DETROIT (WXYZ) — "Multiple four-wheelers and dirt bikes swerving in and out of traffic trying to hit our car," a Warren Police officer told dispatch as they tried to pursue the large group of motorists causing havoc.
Some of the pursuit that took place just over a week ago could be seen on the officer's body cam.
The pursuit was terminated by Warren Police but Detroit Police said it was the same group of ATV and dirt bike riders that were causing chaos in downtown Detroit about an hour later.
Undercover officers followed the group of about 20 people to a house where Detroit Police would later seize the ATVs and dirt bikes that were parked in the backyard.
Detroit Police Chief James White has made it known that he wants to destroy the ATVs, which are illegal to ride on public streets.
But attorney Amir Makled said city officials first have high legal hurdles to overcome.
"The city would have a number of things that they'd have to prove in order to get to crushing somebody's property," Makled told 7 Action News.
"Before they have the right to crush these vehicles, they have to give the citizens some due process — the right to challenge the allegations made against them; the right to confront the witnesses that are saying that this was done in a reckless way; that these were, in fact, the ATVs that were driven on a date certain; and that they didn't follow the laws and it's become a constant nuisance to the citizens of Detroit or the surrounding areas."
Second Deputy Chief Rudy Harper said Chief White is focused on safety and abating the nuisance.
"Detroit residents are frustrated and concerned for their safety," Harper said. "Not only is the nuisance of ATVs a clear danger to people in our community during the summer months, it is illegal to drive them on our streets. Chief White has asked his executive team to explore using a program similar to New York City, where these illegal vehicles are impounded and then crushed."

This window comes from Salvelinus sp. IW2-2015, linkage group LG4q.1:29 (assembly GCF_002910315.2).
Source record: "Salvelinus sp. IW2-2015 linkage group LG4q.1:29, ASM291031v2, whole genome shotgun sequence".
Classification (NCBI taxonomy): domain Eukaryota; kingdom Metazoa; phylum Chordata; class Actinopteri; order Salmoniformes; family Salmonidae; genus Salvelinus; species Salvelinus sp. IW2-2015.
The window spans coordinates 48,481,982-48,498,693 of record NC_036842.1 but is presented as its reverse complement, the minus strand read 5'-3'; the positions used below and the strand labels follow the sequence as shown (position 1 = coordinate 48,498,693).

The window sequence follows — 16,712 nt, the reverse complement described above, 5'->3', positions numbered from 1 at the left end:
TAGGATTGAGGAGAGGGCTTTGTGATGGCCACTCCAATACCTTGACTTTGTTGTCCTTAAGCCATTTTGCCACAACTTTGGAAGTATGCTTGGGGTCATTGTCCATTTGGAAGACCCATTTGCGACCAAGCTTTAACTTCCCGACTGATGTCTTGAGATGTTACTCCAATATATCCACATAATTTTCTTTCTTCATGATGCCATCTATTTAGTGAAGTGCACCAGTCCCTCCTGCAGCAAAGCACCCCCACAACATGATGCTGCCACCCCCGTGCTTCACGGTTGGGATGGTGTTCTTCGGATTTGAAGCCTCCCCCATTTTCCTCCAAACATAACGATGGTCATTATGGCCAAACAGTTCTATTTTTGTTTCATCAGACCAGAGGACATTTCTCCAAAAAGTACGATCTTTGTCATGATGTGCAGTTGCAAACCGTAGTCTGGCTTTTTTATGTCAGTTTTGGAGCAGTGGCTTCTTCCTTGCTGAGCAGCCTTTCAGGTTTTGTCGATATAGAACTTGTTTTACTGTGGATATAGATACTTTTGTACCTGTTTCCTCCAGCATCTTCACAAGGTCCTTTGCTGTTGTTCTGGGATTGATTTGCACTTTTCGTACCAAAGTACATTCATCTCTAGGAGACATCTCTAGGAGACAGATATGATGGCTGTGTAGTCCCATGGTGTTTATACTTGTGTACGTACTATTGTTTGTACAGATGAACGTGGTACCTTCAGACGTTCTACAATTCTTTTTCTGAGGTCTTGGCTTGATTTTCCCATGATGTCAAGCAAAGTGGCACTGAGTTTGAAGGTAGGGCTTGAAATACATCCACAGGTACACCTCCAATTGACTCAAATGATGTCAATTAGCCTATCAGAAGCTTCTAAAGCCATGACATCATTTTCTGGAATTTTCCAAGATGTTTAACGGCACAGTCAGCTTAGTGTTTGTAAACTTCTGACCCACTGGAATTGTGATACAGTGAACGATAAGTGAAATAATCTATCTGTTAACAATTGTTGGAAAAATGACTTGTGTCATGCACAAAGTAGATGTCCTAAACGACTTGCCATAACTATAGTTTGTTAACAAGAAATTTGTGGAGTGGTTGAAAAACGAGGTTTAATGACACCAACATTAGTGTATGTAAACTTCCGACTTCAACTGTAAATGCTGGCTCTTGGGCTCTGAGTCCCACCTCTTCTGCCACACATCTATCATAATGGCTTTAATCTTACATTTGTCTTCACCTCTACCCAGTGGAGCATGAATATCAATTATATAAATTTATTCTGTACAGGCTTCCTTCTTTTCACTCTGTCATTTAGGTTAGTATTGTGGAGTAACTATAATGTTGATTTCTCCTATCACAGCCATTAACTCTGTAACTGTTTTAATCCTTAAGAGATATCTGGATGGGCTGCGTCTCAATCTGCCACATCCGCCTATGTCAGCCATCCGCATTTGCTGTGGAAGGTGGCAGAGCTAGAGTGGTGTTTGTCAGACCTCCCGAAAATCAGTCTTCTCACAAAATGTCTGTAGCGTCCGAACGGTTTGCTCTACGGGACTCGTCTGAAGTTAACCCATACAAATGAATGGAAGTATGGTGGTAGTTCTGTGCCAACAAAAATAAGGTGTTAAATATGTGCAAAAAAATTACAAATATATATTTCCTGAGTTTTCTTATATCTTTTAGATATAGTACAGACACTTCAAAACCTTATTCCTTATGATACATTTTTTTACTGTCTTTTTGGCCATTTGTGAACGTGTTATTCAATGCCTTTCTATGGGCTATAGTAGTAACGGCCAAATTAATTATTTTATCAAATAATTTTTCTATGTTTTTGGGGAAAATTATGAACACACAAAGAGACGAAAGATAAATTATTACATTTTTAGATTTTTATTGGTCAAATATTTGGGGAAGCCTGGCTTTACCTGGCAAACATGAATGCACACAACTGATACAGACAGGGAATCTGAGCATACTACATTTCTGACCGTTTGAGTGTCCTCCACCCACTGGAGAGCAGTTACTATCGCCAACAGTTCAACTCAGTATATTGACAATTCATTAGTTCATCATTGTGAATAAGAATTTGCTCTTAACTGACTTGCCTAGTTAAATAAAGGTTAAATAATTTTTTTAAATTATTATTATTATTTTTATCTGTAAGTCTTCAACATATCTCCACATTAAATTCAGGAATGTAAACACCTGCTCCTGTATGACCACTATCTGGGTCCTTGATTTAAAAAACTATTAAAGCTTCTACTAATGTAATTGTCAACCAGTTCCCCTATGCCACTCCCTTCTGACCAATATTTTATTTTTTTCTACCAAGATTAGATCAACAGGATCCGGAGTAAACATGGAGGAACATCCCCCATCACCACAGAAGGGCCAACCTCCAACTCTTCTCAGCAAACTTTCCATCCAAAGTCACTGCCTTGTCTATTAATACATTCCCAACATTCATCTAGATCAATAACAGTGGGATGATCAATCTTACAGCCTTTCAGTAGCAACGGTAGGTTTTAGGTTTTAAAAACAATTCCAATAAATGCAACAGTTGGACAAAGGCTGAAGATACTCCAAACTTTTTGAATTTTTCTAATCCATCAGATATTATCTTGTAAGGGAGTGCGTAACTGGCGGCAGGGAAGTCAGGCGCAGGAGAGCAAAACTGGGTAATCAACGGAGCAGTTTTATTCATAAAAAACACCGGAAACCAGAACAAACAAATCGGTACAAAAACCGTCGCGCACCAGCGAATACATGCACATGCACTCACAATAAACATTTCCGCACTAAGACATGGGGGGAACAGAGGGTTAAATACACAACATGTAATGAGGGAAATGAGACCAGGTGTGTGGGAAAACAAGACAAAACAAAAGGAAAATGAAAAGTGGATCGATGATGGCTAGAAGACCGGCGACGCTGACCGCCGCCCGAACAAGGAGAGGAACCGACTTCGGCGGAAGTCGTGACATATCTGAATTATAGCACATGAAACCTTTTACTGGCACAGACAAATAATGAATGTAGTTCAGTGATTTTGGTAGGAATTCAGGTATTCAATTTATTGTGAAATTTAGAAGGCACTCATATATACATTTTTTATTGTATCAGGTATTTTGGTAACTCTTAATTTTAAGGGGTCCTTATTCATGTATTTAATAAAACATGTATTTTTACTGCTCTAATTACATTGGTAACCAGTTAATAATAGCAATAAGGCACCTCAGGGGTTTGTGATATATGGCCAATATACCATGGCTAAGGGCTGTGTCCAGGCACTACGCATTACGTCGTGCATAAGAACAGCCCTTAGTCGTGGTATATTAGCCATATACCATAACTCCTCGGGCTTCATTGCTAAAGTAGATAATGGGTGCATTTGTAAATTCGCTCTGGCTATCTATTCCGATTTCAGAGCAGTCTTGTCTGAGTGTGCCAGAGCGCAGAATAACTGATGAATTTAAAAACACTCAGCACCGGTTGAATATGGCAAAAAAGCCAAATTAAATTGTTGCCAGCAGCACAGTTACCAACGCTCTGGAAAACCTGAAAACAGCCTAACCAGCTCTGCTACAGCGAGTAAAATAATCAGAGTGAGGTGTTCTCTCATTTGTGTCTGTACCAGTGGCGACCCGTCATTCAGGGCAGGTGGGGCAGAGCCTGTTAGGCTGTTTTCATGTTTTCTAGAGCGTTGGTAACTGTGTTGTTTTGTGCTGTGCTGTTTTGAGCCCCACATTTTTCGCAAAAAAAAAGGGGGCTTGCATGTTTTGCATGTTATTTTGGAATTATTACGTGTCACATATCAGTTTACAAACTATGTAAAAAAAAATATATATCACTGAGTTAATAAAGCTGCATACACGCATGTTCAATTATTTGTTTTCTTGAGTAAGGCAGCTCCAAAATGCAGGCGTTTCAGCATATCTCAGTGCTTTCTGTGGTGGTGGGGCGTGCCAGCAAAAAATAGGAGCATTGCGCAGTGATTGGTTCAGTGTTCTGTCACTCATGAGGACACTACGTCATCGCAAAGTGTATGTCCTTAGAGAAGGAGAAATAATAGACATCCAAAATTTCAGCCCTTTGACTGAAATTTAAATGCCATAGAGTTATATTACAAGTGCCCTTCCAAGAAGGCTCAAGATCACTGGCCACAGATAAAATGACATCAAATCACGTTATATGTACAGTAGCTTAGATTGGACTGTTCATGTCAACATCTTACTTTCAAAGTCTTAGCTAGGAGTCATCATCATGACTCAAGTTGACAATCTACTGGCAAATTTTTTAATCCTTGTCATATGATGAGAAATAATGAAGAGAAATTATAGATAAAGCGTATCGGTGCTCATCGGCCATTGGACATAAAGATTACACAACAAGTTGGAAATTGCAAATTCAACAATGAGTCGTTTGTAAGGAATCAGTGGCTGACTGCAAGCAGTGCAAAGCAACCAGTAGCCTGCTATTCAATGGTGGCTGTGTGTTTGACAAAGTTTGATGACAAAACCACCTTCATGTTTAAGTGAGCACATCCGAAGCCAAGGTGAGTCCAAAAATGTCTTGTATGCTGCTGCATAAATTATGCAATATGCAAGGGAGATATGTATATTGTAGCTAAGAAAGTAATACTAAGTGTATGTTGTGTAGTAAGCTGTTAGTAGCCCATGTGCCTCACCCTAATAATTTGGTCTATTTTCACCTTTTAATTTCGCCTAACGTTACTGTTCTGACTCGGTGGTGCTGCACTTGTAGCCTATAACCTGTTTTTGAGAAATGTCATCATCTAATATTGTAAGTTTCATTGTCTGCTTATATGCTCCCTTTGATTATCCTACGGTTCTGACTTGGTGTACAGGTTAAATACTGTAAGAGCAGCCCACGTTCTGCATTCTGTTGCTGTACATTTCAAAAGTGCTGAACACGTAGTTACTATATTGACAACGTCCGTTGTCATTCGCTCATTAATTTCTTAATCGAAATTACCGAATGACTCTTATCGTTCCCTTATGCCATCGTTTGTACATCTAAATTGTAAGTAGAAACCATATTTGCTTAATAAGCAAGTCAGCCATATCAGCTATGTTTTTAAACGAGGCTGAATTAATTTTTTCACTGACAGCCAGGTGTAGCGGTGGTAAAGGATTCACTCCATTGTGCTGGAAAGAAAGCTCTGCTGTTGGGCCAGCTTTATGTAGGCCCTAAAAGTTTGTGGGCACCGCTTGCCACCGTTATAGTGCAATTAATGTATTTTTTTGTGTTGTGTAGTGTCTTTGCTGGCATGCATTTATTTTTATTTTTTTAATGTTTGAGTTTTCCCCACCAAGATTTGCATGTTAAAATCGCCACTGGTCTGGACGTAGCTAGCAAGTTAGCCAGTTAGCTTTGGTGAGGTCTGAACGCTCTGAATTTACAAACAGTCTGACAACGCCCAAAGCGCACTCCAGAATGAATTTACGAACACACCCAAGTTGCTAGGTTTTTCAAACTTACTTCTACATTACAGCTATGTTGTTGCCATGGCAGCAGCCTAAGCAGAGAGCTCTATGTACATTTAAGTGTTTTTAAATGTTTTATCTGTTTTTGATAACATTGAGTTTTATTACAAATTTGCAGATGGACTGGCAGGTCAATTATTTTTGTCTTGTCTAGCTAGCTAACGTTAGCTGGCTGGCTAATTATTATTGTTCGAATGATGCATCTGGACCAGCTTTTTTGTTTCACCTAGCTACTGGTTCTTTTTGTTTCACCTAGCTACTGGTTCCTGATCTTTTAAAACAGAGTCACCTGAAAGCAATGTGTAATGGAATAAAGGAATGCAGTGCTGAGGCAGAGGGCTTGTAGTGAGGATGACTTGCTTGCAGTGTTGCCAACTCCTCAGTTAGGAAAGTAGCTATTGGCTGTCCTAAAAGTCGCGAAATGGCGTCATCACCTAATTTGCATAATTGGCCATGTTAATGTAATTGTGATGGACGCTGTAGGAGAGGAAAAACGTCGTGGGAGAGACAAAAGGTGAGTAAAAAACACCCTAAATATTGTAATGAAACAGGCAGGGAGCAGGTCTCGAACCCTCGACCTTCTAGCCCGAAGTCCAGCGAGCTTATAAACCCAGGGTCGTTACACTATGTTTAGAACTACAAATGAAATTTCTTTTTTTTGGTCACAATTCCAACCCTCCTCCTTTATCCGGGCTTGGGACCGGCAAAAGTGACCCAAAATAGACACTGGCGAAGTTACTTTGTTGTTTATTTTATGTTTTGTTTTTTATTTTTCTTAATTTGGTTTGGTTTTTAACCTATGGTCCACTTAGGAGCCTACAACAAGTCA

Jose "Cocoblox" said one of the impounded ATVs belongs to him and he's been trying to retrieve it from a police impound.
"My bike was taken illegally," Jose said, adding that he's tried multiple times to present ownership documents to retrieve his vehicle.
Jose is from New York and he said he brought his ATV to Michigan for an event in Milan for stunt riders to secure sponsors.
Jose said the ATVs and dirt bikes were parked in the backyard of the house by a tow truck driver who was hired to deliver the vehicles to their respective owners. The tow truck driver stopped at a relatives house for the night to rest, according to Jose who said his ATV could not have been one of the ones seen on any public street around the time it was seized because he was in possession of the only two keys that could start the vehicle.
"I've been getting the runaround," said Jose, who is back in Detroit again trying to recover his ATV. "We've been calling all over for the past week and they telling us, oh we got to wait because they haven't got the paperwork. And we're still waiting."
Makled said the City of Detroit is going to have to prove that each vehicle they've seized and want to destroy was being driven illegally and creating a nuisance.
"We will always challenge a governmental taking and make sure that they follow all the proper protocols and procedures that they're required to take when taking somebody's property," he said.
"Nuisance abatement laws have a high threshold, they're difficult to prove for municipalities. Oftentimes, the cities will try to settle these cases by way of a payment or a promise not to conduct or use these ATVs in this type of form or fashion anymore. So, it depends on the City of Detroit's policy in this case and what their appetite is for going all the way to trial on a nuisance case like this," said Makled.
"My advice to my clients, generally, is to just follow the laws," he said. "Try not to be in a position where you're going to lose your vehicles as a result of the conduct and your behavior of how these vehicles are being driven."